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An offshoot of the Italian band Runaway Totem, Universal Totem Orchestra is one of the few zeuhl bands (along with the aforementioned Dai Kaht) to leave the genre’s legacy of darkness behind. They replace the fire and brimstone with a sound that’s just as complex and commanding as vintage zeuhl, but more graceful and accessible. There’s a symphonic prog vibe to 2016’s Mathematical Mother, between the celestial sprinklings of keyboards, the majestically flowing vocals, and the heroic leaps of the lead guitar.

Sotos
Platypus

Bordeaux band Sotos featured brothers Yan and Michael Hazera on guitar and drums, respectively, and their atmospheric sound seems to owe as much to the darker side of Rock in Opposition bands like Art Zoyd and Univers Zero as it did to the likes of Magma. Yan could shred when he wanted to, but with Nadia Leclerc’s cello and Nicolas Cazaux’s violin looming in the mix, Sotos was more about conjuring up a mood than committing acts of aural brutality. Alain Lebon calls their second album, 2002’s Platypus, “an almost forgotten jewel,” but after its release they called it quits, with the Hazeras going on to form the similarly zeuhltastic Zaar.

Sonota Islands Kommandoh
Zeuhl Jazz

These Italians make no bones about where their allegiances lie, from the on-the-nose album title to the Magma-worshipping name of the opening cut, “Offering Vander.” The avowed mission of their 2018 album, in case the title was too subtle, is to crossbreed zeuhl with jazz. In theory this might seem a bit like carrying coals to Kobaiia, since jazz was a key component of Christian Vander’s original conception anyhow. But in practice, it brings the style someplace new and surprising. If Pat Metheny made a zeuhl album it might sound something like this, with the style’s sharp angles and visceral attack diverted down a gentler path that still allows for plenty of archness and a few fiery moments.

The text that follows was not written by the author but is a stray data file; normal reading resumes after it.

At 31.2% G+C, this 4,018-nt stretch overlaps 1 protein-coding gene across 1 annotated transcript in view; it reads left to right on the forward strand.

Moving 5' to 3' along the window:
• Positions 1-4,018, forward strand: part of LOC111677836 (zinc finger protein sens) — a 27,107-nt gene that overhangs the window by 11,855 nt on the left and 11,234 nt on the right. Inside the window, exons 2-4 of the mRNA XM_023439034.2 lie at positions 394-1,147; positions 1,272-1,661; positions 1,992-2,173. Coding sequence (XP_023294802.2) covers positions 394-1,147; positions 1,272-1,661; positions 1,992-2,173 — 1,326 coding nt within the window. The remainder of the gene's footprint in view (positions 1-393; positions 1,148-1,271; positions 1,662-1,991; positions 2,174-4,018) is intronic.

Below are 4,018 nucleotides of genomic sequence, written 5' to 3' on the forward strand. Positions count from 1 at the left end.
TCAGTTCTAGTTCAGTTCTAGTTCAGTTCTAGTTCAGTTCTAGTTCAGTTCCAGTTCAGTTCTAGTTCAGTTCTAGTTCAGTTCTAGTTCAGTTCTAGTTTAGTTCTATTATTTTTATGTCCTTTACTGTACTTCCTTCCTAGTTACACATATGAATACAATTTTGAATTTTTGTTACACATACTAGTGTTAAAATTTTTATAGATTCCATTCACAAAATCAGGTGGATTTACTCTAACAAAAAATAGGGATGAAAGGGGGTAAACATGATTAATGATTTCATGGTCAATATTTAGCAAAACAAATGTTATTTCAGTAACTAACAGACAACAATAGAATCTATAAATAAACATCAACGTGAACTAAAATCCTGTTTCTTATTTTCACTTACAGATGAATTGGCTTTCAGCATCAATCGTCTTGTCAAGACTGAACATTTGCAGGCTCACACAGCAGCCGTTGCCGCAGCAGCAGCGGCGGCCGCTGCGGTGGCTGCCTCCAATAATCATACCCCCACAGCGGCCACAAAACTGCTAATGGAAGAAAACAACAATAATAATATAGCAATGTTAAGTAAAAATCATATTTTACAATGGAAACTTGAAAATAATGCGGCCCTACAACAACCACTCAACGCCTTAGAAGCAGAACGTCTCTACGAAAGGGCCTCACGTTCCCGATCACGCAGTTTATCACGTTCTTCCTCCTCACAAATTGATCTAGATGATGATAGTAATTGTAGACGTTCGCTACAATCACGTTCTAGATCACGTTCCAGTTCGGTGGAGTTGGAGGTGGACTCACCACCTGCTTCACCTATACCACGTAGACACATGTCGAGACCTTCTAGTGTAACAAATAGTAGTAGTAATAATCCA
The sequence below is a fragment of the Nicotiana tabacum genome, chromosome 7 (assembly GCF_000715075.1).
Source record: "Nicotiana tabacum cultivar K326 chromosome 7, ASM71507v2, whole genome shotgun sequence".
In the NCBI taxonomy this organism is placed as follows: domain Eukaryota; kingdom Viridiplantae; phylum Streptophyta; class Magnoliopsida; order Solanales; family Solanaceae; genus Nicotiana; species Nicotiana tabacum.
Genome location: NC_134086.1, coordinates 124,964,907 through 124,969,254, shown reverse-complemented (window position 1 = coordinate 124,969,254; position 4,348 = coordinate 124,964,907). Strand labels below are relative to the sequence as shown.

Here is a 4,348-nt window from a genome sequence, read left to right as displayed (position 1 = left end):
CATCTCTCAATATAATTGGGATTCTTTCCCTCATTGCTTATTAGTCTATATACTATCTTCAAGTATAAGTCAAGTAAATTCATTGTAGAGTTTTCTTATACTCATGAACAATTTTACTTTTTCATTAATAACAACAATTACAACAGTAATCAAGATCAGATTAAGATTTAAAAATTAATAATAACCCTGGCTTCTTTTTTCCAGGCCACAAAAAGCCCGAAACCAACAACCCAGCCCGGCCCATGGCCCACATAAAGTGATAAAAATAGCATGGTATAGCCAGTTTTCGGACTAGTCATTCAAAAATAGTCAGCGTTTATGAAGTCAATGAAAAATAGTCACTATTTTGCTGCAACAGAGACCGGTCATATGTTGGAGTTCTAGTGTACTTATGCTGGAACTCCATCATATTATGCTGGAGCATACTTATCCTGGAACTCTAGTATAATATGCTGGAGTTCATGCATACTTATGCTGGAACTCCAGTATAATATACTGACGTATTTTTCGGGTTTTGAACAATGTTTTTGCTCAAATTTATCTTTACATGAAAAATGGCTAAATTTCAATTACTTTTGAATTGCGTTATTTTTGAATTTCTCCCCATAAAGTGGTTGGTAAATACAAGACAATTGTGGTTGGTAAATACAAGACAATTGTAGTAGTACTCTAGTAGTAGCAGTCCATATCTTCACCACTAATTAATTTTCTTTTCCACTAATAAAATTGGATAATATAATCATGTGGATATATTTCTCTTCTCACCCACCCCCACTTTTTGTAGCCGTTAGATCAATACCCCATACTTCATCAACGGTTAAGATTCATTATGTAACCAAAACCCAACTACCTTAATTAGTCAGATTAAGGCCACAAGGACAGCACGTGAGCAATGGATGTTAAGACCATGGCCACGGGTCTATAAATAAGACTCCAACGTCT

Corima
Amaterasu

Los Angeles, California
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A band of Mexican- and Japanese-Americans, Corima began in Texas and relocated to L.A. Amaterasu finds room for dashes of doomy prog Sturm und Drang, but overall Corima’s third album really shines a light on the fusion side of zeuhl, with plenty of fleet-fingered violin, guitar, and keyboard solos and a fluid feel that transcends zeuhl’s more jackbooted tendencies. It’s no breezy stroll in the park though—for proof just check out the wild moves Paco Casanova makes on the bottom end of his piano in the title suite’s first movement.

Unit Wail
Pangaea Proxima

Decades after Shub-Niggurath’s untimely end, guitarist Franck-William Fromy resurfaced as the axeman (in every sense of the term) behind Unit Wail. The band is less about scaring the living daylights out of the listener than Shub-Niggurath and more about pummeling them into satisfied submission. King Crimson-in-hell guitar riffs, bass lines dirty enough to warrant EPA intervention, and even mutant funk beats come together for a physical impact that’s among the most unrelenting in the zeuhl universe.